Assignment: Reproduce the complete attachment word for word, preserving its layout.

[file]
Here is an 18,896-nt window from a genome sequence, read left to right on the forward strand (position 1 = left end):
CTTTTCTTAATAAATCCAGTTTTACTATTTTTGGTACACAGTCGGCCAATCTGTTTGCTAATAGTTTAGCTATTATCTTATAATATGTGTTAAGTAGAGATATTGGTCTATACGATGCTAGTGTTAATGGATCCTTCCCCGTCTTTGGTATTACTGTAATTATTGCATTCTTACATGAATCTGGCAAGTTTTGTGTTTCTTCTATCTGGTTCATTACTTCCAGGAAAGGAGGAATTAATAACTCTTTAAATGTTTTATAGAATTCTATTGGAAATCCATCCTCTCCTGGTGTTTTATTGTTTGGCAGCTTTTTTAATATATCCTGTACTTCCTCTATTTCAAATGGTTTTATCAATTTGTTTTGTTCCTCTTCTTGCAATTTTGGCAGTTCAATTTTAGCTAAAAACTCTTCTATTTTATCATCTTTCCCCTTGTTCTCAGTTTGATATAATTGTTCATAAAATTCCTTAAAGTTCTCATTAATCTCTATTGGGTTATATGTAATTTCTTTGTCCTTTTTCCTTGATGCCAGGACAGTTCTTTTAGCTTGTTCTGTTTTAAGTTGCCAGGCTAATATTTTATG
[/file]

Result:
Here is an 18,896-nt window from a genome sequence, read left to right on the forward strand (position 1 = left end):
CTTTTCTTAATAAATCCAGTTTTACTATTTTTGGTACACAGTCGGCCAATCTGTTTGCTAATAGTTTAGCTATTATCTTATAATATGTGTTAAGTAGAGATATTGGTCTATACGATGCTAGTGTTAATGGATCCTTCCCCGTCTTTGGTATTACTGTAATTATTGCATTCTTACATGAATCTGGCAAGTTTTGTGTTTCTTCTATCTGGTTCATTACTTCCAGGAAAGGAGGAATTAATAACTCTTTAAATGTTTTATAGAATTCTATTGGAAATCCATCCTCTCCTGGTGTTTTATTGTTTGGCAGCTTTTTTAATATATCCTGTACTTCCTCTATTTCAAATGGTTTTATCAATTTGTTTTGTTCCTCTTCTTGCAATTTTGGCAGTTCAATTTTAGCTAAAAACTCTTCTATTTTATCATCTTTCCCCTTGTTCTCAGTTTGATATAATTGTTCATAAAATTCCTTAAAGTTCTCATTAATCTCTATTGGGTTATATGTAATTTCTTTGTCCTTTTTCCTTGATGCCAGGACAGTTCTTTTAGCTTGTTCTGTTTTAAGTTGCCAGGCTAATATTTTATG